CSC 161 Grinnell College Fall, 2013
Imperative Problem Solving and Data Structures

Module on Pointers, Stacks, and Queues

Summary and Main Topics

This module applies previous concepts (e.g., pointers, linked lists) to widely-used dynamic data structures. Topics covered include:

  1. More about pointers
  2. Variations of linked lists
  3. Stacks
  4. Queues
Day Topic Preparation In-class Due Date Availability
Wednesday, November 20 Hour Test 3 Covers through Linked Lists in the previous Module    
Friday, November 22 Abstract data types
Stacks, queues
Readings on      
Monday, November 25 Abstract data types
reading on stacks lab on stacks    
Tuesday, November 26
Wednesday, November 27 Abstract data types
reading on queues lab on queues Due: Wednesday, December 4  
Monday, December 2 Bash scripts
Using Bash scripts for testing
reading on Bash Scripts lab on bash scripts   extra credit if submitted by Wednesday, December 11
Tuesday, December 3 Project Examples: Stack implementations
  • main program using stack operations according to some implementation
  • approach 1, in which the stack contains an array of pointers and the stack just points to strings as entered
  • approach 2, in which the stack contains an array of the strings themselves and strings are copied onto the stack and copied back
  • approach 3, in which the stack contains an array of pointers and space is allocated to copy the string during each push operation.
  • approach 4, in which the stack contains an array of the strings themselves and strings are copied onto the stack and just a reference is to the string is returned by a pop.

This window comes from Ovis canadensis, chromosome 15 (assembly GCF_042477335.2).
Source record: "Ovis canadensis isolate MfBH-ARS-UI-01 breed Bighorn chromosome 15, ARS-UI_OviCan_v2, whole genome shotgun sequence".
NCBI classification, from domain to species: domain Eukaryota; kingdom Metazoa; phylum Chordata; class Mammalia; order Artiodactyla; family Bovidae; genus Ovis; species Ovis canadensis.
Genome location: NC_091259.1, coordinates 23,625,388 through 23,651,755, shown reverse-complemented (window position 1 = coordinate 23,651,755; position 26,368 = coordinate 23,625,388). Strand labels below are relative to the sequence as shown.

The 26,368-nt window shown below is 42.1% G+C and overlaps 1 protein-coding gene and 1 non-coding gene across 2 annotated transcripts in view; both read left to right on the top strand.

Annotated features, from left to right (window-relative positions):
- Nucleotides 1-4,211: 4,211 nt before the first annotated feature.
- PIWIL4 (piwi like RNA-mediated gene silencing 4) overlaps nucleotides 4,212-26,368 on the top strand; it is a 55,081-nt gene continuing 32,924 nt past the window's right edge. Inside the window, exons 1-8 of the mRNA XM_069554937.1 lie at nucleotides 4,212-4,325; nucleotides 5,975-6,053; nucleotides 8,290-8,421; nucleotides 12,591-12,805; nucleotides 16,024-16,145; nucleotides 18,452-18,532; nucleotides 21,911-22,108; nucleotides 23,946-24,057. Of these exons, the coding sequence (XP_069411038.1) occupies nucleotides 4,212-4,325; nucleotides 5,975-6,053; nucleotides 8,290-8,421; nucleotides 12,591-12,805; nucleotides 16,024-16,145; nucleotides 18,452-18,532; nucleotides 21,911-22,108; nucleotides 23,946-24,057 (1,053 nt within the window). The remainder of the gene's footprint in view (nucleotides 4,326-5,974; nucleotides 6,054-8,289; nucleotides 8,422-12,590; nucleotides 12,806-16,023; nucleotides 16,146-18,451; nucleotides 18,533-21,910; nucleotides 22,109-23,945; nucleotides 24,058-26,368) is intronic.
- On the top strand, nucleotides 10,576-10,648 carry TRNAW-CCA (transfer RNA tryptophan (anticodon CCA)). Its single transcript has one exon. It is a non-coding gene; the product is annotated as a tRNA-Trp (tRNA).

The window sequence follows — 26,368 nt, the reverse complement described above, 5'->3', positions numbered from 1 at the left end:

Variations with Stacks Due: Monday, December 9  

Project: Variations with Stacks

The readings for this project show four different approaches for implementing a stack based on an underlying array structure. In particular, each approach uses a fixed size array to store strings on a stack. When all items in the array are in use, the stack is full and further push operations will fail.

The variations among the stack implementations involve what is actually stored during a push operation and what is returned during a pop operation. In brief, some possibilities are:

The main program in the reading pushes several items onto several stacks and then pops the stacks and prints the results. All four stack approaches work fine in this simple context.

Project, Part 1: Code Analysis

Examine each of the four implementation approaches supplied in the project reading. For each approach, identify:

In each case, briefly justify your conclusions.

Project, Part 2: Experimentation

Create a main program that creates a single stack and then uses the standard stack operations in the following sequence:

Review the output obtained with each of the four stack implementation approaches, and explain the results obtained (what variables remain the same, what changes and how).

Project, Part 3: A Stack of Pictures

Suppose you wanted to use a stack to store successive pictures taken by a Scribbler 2 robot. For each of the four approaches identified for strings,

Project, Part 4: Your Preference for a Stack of Pictures

In reviewing various approaches for implementing an array-based stack of pictures, how would you proceed? Would you adapt one of the approaches discussed for strings? Would you use a different approach (explain)?